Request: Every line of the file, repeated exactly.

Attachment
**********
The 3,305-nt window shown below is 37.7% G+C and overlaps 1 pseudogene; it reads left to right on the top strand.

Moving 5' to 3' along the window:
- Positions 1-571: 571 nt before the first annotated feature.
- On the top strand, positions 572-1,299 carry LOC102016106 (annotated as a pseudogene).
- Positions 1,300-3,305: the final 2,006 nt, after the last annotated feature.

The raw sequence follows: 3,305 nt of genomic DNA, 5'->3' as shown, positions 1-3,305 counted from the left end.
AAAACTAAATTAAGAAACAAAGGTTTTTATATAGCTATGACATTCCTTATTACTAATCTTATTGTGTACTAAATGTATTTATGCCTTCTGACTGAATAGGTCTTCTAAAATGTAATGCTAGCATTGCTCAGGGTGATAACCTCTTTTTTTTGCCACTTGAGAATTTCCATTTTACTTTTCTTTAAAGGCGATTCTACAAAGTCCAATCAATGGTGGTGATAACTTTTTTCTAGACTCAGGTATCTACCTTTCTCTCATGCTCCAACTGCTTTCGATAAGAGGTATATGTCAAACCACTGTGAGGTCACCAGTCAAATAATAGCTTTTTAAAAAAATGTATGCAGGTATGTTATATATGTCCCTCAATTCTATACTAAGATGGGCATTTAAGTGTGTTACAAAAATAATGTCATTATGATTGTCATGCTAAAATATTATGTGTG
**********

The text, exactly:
The 3,305-nt window shown below is 37.7% G+C and overlaps 1 pseudogene; it reads left to right on the top strand.

Moving 5' to 3' along the window:
- Positions 1-571: 571 nt before the first annotated feature.
- On the top strand, positions 572-1,299 carry LOC102016106 (annotated as a pseudogene).
- Positions 1,300-3,305: the final 2,006 nt, after the last annotated feature.

The raw sequence follows: 3,305 nt of genomic DNA, 5'->3' as shown, positions 1-3,305 counted from the left end.
AAAACTAAATTAAGAAACAAAGGTTTTTATATAGCTATGACATTCCTTATTACTAATCTTATTGTGTACTAAATGTATTTATGCCTTCTGACTGAATAGGTCTTCTAAAATGTAATGCTAGCATTGCTCAGGGTGATAACCTCTTTTTTTTGCCACTTGAGAATTTCCATTTTACTTTTCTTTAAAGGCGATTCTACAAAGTCCAATCAATGGTGGTGATAACTTTTTTCTAGACTCAGGTATCTACCTTTCTCTCATGCTCCAACTGCTTTCGATAAGAGGTATATGTCAAACCACTGTGAGGTCACCAGTCAAATAATAGCTTTTTAAAAAAATGTATGCAGGTATGTTATATATGTCCCTCAATTCTATACTAAGATGGGCATTTAAGTGTGTTACAAAAATAATGTCATTATGATTGTCATGCTAAAATATTATGTGTG